Get out there and do it!

Here’s what I recommend: To start this style change process, buy a pair of brown dress shoes. Check out styles online, and then head to a local store that carries what you’re interested in. Find what fits you and make a note. If you’re extra sneaky, find the last number of the shoe too. Then, hit the internet and do some bargain hunting. There are deals to be had if you’ll make the effort to find them.

Once you’ve got what you’re looking for, try wearing them. A brown dress shoe can work with whatever you’ve got in your wardrobe if you give it a chance. And here’s a hint: The belt should compliment the shoes. No black belts guys. It’s better to be belt-less than to make the <i>faux pas</i> of wearing brown shoes with a black belt.

Extra credit


For further reading, here are some resources:
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Comments

  • edited February 2008
    Peter, can you comment on how well the various qualities of leather can handle scuffing at the tips? This is my major problem with shoes and they tend to become beat to a suede-like material at the toes within a few months.
  • jaredjared College Station, TX
    edited February 2008
    Pics, or it didn't happen.
  • BuddyJBuddyJ Dept. of Propaganda OKC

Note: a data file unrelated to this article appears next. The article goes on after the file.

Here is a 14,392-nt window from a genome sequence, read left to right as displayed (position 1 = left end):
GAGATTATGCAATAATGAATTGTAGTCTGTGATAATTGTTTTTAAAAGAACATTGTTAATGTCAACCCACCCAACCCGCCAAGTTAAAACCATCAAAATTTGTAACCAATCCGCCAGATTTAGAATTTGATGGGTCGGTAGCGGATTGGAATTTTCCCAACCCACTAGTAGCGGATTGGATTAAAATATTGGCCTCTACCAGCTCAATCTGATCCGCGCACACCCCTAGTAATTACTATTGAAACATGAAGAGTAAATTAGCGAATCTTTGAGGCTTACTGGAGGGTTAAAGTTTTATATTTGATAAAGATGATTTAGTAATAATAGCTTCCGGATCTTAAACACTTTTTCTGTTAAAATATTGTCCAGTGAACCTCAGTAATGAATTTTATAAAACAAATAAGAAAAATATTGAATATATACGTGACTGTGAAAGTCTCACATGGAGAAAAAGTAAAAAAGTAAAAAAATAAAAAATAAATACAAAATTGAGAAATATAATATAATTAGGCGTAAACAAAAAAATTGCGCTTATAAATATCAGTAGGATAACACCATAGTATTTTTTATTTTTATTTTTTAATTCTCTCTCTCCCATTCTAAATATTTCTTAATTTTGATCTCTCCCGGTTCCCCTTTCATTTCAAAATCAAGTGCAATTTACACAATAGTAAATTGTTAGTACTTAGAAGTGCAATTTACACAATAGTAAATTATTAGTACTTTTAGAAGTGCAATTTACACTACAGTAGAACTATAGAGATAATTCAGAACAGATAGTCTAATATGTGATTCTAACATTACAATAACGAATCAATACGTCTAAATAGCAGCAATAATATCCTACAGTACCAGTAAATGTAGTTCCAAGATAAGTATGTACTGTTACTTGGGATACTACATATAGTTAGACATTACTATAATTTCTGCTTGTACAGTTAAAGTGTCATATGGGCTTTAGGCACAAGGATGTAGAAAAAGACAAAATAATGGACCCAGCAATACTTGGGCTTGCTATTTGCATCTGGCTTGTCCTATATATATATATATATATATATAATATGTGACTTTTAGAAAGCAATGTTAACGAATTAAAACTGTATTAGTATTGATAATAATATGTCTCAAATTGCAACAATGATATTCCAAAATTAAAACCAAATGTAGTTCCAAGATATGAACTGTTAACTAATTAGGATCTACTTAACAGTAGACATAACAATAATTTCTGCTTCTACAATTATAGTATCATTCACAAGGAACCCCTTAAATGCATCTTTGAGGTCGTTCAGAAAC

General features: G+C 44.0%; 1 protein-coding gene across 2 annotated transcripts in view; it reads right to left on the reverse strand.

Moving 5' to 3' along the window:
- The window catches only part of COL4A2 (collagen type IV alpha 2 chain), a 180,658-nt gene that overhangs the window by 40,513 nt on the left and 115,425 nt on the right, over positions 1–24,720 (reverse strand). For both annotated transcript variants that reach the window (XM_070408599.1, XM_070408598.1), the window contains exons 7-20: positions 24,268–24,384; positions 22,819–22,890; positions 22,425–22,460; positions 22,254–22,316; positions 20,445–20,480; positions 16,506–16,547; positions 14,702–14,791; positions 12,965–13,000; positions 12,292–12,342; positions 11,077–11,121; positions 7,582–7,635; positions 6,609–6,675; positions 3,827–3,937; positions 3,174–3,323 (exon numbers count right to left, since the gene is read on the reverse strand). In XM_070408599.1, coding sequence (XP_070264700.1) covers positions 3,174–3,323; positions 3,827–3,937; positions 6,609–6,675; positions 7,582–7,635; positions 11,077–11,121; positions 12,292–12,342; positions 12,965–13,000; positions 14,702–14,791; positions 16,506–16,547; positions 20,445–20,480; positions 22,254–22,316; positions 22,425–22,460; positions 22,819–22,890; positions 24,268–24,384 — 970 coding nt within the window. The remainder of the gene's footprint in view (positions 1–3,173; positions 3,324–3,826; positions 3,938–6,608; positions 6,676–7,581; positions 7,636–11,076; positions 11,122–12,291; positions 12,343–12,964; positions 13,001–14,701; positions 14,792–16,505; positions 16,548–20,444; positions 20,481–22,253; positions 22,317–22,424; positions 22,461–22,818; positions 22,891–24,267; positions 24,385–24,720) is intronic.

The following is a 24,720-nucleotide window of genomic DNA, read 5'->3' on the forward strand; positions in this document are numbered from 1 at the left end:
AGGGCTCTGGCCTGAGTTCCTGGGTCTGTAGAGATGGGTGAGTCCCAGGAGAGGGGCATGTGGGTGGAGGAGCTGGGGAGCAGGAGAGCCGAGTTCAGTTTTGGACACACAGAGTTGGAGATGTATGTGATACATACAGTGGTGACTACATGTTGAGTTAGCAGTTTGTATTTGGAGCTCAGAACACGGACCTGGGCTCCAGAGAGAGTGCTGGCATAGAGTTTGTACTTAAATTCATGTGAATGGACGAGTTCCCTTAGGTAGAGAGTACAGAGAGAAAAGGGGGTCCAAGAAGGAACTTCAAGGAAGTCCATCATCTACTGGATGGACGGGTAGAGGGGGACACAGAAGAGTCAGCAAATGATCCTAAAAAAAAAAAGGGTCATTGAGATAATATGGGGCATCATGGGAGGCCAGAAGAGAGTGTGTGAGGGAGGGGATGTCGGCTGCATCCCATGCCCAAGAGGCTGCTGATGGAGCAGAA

edited February 2008
    Oooh, good question, and one that I don't have an easy answer to. Scuff resistance is determined a lot by the finish of the leather. A slicker finish, as I understand it, has better abrasion resistance. Also, I believe that Top/Full grain leather may be more resistant than the other hide types, but I can't verify that yet. I'll look into it.

    Since I haven't found a good answer, I'll have to go off personal experience here: Consider Dr. Martin's boots. The heavily oiled and waxed leather is crazy durable an clean up beautifully with a few wipes of shoe balm on a sponge. Also, my riding boots are are top-grain buffalo hide. The leather seems to be pretty well oiled, and for all the work I do around our barn and with our horses, I've yet to put a mark on them.

    What'll make the difference is the proper care for your shoes. Polish is cosmetic, but it's also functional. It adds to water resistance and protects the outer layers of the leather from damage. It won't protect from sharp objects, but it's pretty sweet for daily wear and tear.

    I'll keep digging.